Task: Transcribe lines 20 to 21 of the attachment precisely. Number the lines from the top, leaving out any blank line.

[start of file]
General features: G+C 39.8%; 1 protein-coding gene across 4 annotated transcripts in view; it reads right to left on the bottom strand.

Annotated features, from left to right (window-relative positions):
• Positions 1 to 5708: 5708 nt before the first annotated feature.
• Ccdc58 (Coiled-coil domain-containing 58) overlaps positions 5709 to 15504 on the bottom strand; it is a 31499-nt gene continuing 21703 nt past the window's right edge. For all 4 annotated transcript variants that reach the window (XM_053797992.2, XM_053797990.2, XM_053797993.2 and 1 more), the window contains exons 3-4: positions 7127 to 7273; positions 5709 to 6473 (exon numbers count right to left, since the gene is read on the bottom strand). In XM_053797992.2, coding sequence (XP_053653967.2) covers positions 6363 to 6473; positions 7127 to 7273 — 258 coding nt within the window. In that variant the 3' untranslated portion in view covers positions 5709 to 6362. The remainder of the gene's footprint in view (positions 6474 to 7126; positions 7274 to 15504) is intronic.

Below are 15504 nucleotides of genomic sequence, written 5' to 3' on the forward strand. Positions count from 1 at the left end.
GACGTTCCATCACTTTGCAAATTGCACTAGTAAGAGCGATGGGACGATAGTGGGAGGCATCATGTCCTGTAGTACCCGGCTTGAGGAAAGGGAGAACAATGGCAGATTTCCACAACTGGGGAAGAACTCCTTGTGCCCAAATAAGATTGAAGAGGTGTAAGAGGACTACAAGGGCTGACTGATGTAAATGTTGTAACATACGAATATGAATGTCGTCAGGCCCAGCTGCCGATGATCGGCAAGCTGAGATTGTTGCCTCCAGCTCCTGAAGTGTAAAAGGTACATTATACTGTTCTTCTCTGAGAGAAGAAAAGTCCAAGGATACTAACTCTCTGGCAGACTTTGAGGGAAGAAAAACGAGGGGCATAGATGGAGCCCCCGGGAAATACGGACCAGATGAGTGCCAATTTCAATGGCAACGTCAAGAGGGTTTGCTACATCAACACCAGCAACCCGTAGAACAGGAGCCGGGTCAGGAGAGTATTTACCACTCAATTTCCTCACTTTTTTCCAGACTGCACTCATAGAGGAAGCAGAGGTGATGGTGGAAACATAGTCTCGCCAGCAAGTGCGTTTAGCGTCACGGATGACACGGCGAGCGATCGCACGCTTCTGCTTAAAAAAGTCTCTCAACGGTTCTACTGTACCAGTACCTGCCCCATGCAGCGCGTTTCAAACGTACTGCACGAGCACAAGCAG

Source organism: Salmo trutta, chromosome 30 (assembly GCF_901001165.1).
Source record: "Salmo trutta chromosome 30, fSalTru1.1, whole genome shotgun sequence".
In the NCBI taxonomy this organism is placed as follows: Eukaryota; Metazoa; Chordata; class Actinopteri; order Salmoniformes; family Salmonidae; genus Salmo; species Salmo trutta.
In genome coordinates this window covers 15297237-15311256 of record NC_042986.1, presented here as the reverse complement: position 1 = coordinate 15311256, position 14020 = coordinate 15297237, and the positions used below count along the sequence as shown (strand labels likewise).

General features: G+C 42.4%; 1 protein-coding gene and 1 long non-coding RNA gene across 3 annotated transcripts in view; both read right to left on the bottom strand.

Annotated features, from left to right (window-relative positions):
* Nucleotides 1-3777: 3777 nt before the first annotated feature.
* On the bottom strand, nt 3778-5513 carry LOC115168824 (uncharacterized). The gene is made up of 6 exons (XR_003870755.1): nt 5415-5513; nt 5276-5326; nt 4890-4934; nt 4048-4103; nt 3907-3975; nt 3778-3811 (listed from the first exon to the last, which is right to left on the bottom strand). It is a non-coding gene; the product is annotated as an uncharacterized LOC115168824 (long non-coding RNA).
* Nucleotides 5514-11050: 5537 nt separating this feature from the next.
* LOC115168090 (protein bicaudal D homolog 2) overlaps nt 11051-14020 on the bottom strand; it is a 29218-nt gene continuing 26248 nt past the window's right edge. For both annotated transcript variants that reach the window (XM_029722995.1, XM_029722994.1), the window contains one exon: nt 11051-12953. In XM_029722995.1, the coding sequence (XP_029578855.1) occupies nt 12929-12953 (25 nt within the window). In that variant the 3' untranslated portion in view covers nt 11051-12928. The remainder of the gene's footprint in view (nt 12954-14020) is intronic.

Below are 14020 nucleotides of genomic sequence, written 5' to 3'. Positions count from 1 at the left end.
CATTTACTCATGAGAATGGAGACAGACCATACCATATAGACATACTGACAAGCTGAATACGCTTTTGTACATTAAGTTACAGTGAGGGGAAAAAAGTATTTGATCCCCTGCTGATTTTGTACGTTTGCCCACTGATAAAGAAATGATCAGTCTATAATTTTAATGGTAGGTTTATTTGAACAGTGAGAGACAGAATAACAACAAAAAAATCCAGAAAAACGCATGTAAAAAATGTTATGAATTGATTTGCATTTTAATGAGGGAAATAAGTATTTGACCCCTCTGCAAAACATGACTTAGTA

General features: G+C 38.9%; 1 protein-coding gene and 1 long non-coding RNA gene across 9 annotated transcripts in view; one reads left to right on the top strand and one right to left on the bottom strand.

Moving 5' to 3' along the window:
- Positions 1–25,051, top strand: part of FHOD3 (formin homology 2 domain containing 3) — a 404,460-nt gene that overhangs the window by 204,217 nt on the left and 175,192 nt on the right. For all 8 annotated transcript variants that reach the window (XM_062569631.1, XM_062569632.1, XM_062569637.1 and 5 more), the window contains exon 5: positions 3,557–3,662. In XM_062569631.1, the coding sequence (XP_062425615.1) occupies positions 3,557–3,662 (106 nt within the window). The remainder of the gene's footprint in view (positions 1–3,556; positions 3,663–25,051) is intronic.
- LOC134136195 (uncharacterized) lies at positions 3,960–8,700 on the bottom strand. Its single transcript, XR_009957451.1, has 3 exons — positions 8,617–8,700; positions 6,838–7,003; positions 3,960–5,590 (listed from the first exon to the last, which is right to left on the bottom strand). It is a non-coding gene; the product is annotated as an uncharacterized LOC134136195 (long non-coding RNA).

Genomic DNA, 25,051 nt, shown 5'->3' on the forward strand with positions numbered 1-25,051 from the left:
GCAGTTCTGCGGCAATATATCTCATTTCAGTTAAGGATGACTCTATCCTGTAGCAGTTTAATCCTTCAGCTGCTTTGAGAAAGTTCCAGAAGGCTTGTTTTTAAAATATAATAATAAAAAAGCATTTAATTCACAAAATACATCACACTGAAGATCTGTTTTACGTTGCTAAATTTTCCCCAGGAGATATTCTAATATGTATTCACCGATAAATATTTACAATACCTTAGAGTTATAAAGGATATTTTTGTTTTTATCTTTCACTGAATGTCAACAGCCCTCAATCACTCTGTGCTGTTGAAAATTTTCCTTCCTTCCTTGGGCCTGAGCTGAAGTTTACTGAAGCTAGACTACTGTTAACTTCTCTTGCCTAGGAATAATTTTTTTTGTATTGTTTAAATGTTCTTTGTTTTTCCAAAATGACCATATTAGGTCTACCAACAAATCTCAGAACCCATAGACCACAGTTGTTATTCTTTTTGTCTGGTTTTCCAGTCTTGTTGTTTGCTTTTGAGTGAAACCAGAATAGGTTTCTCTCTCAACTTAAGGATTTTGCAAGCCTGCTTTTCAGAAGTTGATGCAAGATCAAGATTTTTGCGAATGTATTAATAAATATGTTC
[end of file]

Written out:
Moving 5' to 3' along the window:
- Positions 1–25,051, top strand: part of FHOD3 (formin homology 2 domain containing 3) — a 404,460-nt gene that overhangs the window by 204,217 nt on the left and 175,192 nt on the right. For all 8 annotated transcript variants that reach the window (XM_062569631.1, XM_062569632.1, XM_062569637.1 and 5 more), the window contains exon 5: positions 3,557–3,662. In XM_062569631.1, the coding sequence (XP_062425615.1) occupies positions 3,557–3,662 (106 nt within the window). The remainder of the gene's footprint in view (positions 1–3,556; positions 3,663–25,051) is intronic.